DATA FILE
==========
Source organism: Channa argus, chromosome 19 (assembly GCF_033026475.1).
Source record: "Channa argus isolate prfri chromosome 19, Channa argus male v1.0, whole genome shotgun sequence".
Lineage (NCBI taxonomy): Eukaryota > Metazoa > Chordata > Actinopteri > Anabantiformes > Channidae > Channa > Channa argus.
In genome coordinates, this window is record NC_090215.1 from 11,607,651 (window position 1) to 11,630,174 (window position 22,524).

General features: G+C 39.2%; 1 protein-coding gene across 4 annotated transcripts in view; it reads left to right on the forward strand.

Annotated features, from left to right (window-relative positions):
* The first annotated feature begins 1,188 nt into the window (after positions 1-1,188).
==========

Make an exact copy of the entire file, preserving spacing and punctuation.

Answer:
Source organism: Channa argus, chromosome 19 (assembly GCF_033026475.1).
Source record: "Channa argus isolate prfri chromosome 19, Channa argus male v1.0, whole genome shotgun sequence".
Lineage (NCBI taxonomy): Eukaryota > Metazoa > Chordata > Actinopteri > Anabantiformes > Channidae > Channa > Channa argus.
In genome coordinates, this window is record NC_090215.1 from 11,607,651 (window position 1) to 11,630,174 (window position 22,524).

General features: G+C 39.2%; 1 protein-coding gene across 4 annotated transcripts in view; it reads left to right on the forward strand.

Annotated features, from left to right (window-relative positions):
* The first annotated feature begins 1,188 nt into the window (after positions 1-1,188).